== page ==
A Czech municipal authority in Černošice has ruled that Prime Minister Andrej Babiš has a conflict of interest around his media organisations that are controlled by the Agrofert group. Under Czech law it is illegal for a Prime Minister to control media organisations.
This follows on a compliant last year by Transparency International Czech Republic, who uncovered evidence that Babiš is the ultimate beneficial owner of the Agrofert group. After the Transparency International complaint and sustained pressure from the Greens/EFA group in the European Parliament, the European Commission's own legal opinion found that Babiš is in conflict of interest in between his role as PM and his ownership of Agrofert, given that the group receives large amounts of EU funds. There is currently an on-going Commission investigation in Czech Republic on the matter.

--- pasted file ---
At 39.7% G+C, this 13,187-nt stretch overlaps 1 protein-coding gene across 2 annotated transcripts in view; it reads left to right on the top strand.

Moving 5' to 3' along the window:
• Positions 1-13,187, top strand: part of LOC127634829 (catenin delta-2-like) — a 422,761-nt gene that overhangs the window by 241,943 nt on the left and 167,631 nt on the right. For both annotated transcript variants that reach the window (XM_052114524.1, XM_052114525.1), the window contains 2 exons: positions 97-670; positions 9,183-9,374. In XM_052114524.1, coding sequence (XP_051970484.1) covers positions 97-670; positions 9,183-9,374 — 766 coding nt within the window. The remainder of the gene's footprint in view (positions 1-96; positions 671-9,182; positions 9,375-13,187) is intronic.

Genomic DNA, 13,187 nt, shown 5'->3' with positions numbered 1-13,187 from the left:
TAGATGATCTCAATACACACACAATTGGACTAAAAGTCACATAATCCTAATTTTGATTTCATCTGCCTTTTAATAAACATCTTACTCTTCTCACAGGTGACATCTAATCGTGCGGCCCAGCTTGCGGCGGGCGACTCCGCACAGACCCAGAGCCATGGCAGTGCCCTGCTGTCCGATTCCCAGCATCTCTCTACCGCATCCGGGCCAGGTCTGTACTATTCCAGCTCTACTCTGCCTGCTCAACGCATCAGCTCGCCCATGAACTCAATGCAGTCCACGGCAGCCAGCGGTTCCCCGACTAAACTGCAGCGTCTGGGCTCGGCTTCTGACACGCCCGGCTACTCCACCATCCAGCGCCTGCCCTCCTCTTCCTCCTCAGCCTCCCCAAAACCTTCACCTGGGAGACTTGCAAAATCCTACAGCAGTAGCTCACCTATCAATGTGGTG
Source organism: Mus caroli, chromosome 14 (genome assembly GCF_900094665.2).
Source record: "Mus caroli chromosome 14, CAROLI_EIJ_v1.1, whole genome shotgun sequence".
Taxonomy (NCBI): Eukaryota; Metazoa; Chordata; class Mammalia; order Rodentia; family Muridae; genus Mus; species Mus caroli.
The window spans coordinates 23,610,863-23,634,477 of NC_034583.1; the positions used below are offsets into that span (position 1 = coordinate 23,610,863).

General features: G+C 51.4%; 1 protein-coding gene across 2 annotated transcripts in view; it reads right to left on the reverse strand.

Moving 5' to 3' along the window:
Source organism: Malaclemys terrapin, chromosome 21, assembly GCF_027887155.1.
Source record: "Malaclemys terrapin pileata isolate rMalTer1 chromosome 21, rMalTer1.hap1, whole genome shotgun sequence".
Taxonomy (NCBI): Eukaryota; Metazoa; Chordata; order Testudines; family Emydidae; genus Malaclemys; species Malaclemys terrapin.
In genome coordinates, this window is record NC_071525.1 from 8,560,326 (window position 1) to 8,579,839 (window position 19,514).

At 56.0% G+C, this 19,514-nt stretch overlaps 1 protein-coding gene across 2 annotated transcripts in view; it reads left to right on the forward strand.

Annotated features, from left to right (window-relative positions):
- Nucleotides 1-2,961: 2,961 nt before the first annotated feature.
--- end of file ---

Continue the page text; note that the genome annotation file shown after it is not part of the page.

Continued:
Bart Staes, Greens/EFA MEP and member of the Budgetary Control committee in the European Parliament comments:
"It's seriously problematic to have an EU Prime Minister taking decisions in the European Council that could benefit him personally. Andrej Babiš is not just some diet Orbán who can brush off questions about his business dealings and media ownership just because he's Guy Verhofstadt's Czech mate and sits in the ALDE group. Andrej Babiš' conflicts of interest undermine the rule of law in Czech Republic and the integrity of EU decision-making. Not only can Babiš make decisions at the EU and national level that may suit his own interests, he can also chose how those decisions are communicated through his own media companies.
"Credit must be given to the Czech authorities that ruled in an independent and courageous way, given the political climate. The Commissioners must show the same level of courage and immediately explain how they plan on insuring that the integrity of EU funds and policies are insulated from the whims of a power hungry oligarch".